Recording at Marsonic Studios

I’ve been involved in a secret recording project, spearheaded by Chad Watt and Dj Luv. They are both old school mainstays of the Montreal underground. The studio is located on the main floor of Marsonic Studios on the corner of Papino and Quarry, right where the train tracks divide the city in half. The album we are recording is a series of albums set in different musical decades and involving a group of 4-Dimensional beings called The Graffiti People.

Chad Watt, apart from being a recording engineer, is also a visual artist, and the walls of his studio are covered in his trademark graffiti depicting building blocks and maps of imaginary cities. The studio is also his bedroom and living space and when he starts smoking it can get stuffy and suffocating.

Last night, before recording, we warmed up with a short jam. Luv and Davada went crazy on the drums, playing funk breakbeats, while Eric played the bass. When my turn came to sit on the throne, I decided to go cling-clang, at a slow tempo, looking for Sun Ra levels of non-rhythm. Eric played a short bass riff repeatedly, and Luv found new sonority in the cowbell. I can’t remember what Davada played, but it was hypnotizing, noisy, and transcendent.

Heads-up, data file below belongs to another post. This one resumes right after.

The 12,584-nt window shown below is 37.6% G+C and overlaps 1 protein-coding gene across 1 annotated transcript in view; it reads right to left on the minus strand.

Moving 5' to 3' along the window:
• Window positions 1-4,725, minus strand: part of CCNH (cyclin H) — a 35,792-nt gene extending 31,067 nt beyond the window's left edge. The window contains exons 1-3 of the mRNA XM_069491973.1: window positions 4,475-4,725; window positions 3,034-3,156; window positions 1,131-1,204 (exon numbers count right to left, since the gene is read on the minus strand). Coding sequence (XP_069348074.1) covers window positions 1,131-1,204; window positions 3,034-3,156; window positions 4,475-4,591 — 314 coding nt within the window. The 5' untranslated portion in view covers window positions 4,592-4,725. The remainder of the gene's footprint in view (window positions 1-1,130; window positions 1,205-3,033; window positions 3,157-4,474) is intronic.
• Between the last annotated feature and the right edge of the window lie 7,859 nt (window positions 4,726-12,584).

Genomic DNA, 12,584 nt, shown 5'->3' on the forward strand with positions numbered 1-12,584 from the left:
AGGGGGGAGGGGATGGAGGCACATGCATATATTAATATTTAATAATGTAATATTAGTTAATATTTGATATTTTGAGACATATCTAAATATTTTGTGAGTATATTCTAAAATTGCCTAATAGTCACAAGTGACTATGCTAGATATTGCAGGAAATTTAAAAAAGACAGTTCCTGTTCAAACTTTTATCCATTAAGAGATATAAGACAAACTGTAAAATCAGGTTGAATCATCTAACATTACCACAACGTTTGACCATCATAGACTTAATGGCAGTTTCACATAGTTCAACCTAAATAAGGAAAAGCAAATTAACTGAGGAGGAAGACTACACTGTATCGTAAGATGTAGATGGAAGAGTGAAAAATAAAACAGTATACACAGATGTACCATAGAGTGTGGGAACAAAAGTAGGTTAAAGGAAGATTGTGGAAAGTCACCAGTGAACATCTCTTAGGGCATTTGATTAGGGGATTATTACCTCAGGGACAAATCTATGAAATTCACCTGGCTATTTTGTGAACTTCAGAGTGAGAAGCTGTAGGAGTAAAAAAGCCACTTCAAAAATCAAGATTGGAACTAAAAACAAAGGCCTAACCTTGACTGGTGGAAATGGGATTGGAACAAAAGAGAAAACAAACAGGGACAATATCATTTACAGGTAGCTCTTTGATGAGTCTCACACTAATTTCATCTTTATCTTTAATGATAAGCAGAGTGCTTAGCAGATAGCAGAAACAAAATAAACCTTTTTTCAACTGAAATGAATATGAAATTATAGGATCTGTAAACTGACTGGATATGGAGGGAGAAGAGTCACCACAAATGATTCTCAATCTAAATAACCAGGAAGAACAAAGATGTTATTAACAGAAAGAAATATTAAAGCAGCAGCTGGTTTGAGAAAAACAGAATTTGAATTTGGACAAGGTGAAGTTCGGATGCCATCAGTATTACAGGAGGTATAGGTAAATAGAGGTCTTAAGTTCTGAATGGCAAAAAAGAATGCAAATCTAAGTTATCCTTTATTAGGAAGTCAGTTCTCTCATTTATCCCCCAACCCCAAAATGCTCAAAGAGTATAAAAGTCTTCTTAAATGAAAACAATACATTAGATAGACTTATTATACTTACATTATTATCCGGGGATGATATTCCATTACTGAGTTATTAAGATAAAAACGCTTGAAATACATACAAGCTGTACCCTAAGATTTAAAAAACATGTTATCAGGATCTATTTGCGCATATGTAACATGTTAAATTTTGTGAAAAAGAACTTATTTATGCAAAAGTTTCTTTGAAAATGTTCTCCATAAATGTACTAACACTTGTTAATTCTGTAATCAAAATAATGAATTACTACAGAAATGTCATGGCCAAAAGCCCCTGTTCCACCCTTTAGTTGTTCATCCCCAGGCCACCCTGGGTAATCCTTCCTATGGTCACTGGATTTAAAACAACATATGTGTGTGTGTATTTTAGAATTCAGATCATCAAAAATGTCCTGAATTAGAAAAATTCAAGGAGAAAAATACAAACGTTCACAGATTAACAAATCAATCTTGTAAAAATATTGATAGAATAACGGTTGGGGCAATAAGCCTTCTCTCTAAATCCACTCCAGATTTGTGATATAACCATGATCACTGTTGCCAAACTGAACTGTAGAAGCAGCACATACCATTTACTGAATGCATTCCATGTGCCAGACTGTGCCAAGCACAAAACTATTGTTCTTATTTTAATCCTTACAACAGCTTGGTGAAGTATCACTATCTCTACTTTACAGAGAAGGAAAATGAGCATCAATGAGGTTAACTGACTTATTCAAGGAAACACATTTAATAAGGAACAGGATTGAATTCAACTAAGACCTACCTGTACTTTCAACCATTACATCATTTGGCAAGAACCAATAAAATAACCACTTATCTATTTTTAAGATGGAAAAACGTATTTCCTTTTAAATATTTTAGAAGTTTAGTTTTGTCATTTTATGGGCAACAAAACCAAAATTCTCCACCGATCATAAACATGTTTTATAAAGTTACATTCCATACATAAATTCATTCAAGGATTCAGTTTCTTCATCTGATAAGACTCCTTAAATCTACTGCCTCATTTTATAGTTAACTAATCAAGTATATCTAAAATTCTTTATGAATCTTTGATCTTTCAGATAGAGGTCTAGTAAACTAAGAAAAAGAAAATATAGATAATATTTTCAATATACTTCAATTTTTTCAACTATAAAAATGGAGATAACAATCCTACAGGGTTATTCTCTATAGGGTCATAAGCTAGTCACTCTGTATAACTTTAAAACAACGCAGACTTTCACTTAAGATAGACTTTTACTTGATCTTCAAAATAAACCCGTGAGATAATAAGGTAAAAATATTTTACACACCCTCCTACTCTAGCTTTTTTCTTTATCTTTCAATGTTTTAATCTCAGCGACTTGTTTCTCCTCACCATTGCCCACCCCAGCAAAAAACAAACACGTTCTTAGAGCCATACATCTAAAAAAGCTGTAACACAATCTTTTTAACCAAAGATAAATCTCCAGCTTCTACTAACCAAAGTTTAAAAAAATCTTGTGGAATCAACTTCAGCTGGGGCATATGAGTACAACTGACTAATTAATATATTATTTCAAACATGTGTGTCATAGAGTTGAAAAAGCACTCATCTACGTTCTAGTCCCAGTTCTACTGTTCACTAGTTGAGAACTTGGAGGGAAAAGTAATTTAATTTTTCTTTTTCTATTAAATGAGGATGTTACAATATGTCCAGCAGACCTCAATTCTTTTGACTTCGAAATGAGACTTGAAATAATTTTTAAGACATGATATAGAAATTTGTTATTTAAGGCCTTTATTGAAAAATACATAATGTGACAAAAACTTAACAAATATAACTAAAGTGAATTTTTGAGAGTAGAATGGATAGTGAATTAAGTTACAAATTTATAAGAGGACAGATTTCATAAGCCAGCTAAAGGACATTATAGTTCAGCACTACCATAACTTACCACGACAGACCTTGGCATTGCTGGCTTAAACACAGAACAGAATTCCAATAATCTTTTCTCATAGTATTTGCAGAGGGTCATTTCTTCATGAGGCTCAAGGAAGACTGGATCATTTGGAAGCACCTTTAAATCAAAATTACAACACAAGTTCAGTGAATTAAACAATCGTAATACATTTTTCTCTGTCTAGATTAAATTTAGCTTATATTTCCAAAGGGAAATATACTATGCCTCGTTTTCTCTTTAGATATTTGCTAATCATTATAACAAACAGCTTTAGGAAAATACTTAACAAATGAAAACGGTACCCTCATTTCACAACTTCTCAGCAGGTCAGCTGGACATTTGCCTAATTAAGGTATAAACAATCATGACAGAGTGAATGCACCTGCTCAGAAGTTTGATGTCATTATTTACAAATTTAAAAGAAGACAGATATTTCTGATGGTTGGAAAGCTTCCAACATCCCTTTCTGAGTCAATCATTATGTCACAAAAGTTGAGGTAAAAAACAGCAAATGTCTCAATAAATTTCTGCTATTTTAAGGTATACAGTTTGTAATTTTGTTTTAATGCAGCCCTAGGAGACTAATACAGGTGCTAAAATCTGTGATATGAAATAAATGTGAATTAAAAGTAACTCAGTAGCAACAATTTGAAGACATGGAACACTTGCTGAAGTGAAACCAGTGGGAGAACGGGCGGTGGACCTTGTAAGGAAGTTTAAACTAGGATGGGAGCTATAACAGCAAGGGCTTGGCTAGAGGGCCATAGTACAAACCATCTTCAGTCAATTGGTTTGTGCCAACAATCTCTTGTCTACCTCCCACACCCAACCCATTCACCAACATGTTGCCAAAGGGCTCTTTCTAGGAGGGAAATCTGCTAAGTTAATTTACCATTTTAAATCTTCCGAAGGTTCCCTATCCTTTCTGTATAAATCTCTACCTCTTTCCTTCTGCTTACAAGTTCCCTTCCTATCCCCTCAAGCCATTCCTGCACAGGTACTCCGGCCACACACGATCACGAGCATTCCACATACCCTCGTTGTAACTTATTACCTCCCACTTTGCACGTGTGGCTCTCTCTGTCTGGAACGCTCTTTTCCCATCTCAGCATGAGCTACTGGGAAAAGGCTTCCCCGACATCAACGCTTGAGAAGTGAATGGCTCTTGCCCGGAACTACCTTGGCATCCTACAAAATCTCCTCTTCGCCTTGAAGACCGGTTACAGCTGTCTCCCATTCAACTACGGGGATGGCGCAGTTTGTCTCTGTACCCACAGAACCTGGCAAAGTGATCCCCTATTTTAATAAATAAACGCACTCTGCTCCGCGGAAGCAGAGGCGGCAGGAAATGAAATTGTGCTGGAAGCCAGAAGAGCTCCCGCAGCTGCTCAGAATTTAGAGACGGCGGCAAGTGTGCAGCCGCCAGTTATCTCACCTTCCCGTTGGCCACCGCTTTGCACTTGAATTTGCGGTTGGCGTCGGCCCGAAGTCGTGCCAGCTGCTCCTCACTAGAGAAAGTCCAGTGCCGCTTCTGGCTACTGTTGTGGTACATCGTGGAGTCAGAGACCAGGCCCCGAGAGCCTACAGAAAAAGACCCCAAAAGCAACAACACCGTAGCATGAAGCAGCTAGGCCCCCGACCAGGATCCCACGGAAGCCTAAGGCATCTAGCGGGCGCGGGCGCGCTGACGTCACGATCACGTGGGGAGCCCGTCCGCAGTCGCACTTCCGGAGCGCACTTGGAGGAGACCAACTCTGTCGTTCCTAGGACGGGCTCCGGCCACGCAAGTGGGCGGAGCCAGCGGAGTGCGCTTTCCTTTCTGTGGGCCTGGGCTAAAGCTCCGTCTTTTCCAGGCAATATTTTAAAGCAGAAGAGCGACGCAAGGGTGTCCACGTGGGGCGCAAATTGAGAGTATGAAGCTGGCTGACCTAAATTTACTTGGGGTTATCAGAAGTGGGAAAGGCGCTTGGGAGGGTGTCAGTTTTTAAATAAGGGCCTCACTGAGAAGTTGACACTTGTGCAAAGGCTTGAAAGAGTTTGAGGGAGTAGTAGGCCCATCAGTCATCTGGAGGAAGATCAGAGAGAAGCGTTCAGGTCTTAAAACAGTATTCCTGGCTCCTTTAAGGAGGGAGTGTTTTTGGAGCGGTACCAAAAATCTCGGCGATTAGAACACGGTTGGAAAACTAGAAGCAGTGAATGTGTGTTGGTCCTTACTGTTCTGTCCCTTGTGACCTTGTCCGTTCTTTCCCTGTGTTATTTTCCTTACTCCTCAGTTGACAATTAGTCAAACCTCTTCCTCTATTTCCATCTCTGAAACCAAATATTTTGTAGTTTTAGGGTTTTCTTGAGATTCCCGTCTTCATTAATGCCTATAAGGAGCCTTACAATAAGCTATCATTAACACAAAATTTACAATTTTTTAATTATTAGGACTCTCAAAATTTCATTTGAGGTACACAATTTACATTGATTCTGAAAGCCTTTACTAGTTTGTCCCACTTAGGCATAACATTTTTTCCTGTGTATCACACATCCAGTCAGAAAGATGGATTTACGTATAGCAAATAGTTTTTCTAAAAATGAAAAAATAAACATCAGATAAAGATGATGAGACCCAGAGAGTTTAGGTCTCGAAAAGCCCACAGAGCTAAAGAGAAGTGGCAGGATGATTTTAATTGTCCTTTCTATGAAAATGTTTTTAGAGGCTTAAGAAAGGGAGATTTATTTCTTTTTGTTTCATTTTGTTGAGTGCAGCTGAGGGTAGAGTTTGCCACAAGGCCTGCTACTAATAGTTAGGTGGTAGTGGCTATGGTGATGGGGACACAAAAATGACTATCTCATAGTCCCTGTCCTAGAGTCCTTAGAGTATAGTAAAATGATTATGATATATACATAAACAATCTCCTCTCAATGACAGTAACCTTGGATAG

Cycling through different pre-recorded tracks, Chad settled on an electro-ambient hip-hop beat titled “Agro Gardens”. The format would be a rap song with four rappers, each taking turns to define life as they know it in the suburban slum of Agro Gardens.

I wrote a quick verse, referencing the beauty and desperation of the imaginary Agro Gardens. I couldn’t rap it on-beat, but Chad said he would fix it in post-production by shifting it to match the rhythm. Eric did a spoken-word piece, Davada went crazy with a zany verse, squeezing an innumerable amount of words in less than 30 seconds. Luv was the most poised and collected, flawlessly delivering an 80’s gangsta rap verse reminiscent of Ice-T.

I enjoy the loose way things come together at these recording sessions, although I’m pretty certain not everything is particularly “good”. I’m learning to disregard my own subjectivity. Looking only at the circumstances that made the situation of me being in a recording studio possible is enough to make me think I might be on to something…

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